Does it work? Can artemisia help to cure malaria?


BACKGROUND:Discussions about coalitions and collaborations sometimes ring a little hollow. But there are success stories that remind us that powerful organisations sometimes combine forces to help people in meaningful ways. The story of an inconspicuous herb that grows almost anywhere is a reminder of the healing potential within some plants.

Malaria continues to be a major health problem. About 250 million people are infected each year, resulting in almost one million deaths. Control of malaria requires a multifaceted approach that includes bed netting, land drainage and insecticides. Effective drugs have a role also, but are limited by resistance among parasites. The World Health Organisation (WHO) has recently changed its first-line treatment to drugs based on artemisinin, a compound found in the herb Artemisia annua.

As with other major advances with infectious diseases, this discovery was triggered by war. Malaria killed many soldiers during the Vietnam War, leading North Vietnamese leaders to appeal to China for help. New drug combinations were found, and a long-term search for new treatments initiated. This included an examination of herbs used in traditional Chinese medicine. The most promising one was a tea made by boiling Artemisia annua. This plant is known in the West as sweet or annual wormwood, or sweet Annie.

Chinese researchers found that the teas varied widely in their potency. In 1972, an extract made with cold ether was found to be highly effective against malaria in the lab and in patients. The active ingredient was isolated and called qinghaosu or artemisinin. The chemical structure was determined and scientists modified it to produce other effective antimalarial drugs, including artemether and artesunate.


The first clinical trial of artemisinin was conducted in 1979 with more than 2,000 malaria patients in China. It reported that all patients were cured, a remarkable finding. Dozens of other studies have since been conducted. Cochrane systematic reviews have found that various artemisinin-derived drugs are more effective and safer than other drugs used for various types of malaria.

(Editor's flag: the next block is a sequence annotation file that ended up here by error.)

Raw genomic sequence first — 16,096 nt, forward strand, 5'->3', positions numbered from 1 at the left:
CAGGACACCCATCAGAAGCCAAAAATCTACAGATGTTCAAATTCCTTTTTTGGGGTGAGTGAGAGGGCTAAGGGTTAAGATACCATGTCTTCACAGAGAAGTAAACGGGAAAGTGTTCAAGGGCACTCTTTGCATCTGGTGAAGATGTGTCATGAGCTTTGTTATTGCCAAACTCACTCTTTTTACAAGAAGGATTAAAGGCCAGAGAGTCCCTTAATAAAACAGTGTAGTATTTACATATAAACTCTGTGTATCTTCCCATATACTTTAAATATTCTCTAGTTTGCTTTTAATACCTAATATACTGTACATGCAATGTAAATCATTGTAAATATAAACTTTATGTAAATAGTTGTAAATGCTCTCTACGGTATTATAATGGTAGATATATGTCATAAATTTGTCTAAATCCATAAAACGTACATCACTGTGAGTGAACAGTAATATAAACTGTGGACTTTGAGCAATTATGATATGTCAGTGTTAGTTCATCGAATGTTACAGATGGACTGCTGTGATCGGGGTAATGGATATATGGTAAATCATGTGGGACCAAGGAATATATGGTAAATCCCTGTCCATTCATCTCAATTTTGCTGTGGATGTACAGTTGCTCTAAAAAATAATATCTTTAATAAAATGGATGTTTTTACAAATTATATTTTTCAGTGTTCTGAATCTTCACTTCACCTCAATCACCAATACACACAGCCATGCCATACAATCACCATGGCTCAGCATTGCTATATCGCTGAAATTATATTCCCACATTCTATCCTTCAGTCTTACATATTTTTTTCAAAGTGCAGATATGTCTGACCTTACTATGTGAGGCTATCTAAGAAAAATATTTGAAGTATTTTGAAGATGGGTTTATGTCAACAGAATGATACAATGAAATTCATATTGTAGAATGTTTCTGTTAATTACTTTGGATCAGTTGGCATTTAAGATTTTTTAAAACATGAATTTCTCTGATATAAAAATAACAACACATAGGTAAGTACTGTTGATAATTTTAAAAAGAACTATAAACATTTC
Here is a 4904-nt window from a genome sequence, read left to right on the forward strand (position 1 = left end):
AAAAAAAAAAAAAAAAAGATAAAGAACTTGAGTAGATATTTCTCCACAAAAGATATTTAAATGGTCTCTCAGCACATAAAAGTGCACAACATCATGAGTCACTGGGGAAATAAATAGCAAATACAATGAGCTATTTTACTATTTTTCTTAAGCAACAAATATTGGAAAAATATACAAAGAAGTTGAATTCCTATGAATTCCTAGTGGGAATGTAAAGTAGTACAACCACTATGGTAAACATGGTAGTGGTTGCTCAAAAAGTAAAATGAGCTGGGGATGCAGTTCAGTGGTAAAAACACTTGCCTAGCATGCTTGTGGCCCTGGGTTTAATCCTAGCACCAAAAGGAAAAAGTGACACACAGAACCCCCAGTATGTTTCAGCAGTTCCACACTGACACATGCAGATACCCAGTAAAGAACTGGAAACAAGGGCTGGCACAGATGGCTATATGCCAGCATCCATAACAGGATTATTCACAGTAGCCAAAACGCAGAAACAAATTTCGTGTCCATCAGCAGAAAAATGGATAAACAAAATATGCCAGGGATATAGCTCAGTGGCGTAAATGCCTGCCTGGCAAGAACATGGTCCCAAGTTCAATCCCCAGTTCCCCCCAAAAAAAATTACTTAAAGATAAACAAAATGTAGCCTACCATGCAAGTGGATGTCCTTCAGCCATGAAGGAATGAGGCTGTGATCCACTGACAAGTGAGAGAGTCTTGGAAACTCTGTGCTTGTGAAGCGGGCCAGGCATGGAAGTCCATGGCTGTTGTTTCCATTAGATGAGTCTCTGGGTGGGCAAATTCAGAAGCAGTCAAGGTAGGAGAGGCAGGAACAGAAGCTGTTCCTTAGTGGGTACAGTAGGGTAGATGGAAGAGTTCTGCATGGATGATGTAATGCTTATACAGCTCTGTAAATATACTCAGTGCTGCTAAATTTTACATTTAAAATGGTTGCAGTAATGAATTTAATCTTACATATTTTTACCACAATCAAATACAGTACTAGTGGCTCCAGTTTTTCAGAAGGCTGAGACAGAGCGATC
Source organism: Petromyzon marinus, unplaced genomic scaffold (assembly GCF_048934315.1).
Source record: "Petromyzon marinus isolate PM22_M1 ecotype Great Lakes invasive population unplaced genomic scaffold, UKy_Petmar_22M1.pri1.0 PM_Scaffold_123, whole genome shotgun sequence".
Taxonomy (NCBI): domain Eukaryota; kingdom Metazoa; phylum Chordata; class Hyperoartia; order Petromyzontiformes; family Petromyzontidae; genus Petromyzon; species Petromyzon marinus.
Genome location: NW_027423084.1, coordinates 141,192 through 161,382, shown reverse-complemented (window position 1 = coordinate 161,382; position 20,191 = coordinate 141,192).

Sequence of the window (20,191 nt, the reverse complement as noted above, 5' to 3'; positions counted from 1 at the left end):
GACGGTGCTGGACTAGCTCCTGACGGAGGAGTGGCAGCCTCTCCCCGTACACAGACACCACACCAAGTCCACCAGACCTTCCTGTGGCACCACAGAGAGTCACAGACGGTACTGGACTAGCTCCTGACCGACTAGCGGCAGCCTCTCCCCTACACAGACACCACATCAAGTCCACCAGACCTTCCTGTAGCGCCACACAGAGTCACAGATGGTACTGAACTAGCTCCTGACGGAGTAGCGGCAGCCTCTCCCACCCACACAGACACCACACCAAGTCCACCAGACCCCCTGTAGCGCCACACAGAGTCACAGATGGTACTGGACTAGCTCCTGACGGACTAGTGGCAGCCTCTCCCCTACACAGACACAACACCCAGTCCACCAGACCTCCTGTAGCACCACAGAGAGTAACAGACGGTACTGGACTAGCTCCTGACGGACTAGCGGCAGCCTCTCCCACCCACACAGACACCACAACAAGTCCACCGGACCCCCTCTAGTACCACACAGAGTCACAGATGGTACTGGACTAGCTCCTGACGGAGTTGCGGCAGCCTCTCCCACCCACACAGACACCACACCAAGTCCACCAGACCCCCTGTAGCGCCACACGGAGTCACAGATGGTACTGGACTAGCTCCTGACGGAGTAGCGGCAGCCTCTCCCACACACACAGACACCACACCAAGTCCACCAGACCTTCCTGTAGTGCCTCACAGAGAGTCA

While artemisinin rapidly removes malaria symptoms, they often reappear within a few weeks. Various combinations of artemisinin-related drugs were tested. In 1994, the first collaborative project between Chinese researchers and western scientists (from the company today called Novartis) was initiated. This has led to an effective combination product that works in six doses.

The success of combining related drugs has led to renewed interest in using the plant material itself. This could allow people to grow their own treatments rather than purchasing pharmaceuticals. Clinical trials have found that Artemisia annua remedies quickly reduce malaria symptoms.

However, the blood levels of artemisinin achieved were much lower than with pharmaceutical preparations and malaria symptoms often reappeared within a few weeks. For these reasons, these herbal remedies are not recommended.


The herb Artemisia annua is well tolerated, with few adverse effects. Trials of the semi-synthetic derivatives have also found only mild adverse effects. At suitable dosage, some of these products have been found safe to use in children and late pregnancy.


Pharmaceutical products made from artemisinin and its related compounds have quickly become important weapons in the fight against malaria. Specific combination products are now part of the WHO Essential Drugs List. This development has required international co-operation between experts in herbal remedies and pharmaceutical developers.

Although Artemisia annua is available in a growing number of herbal remedies and teas, the WHO discourages their use. The amount of active ingredient in these products is insufficient to provide long-term benefits. Using insufficient doses may even facilitate the development of resistance in malaria parasites.

In this particular case, combining traditional knowledge of herbal remedies with modern pharmaceutical research has led to better treatments being developed for malaria.

Dónal OMathúna has a PhD in pharmacy, researching herbal remedies, and an MA in bioethics, and is a senior lecturer in the School of Nursing, Dublin City University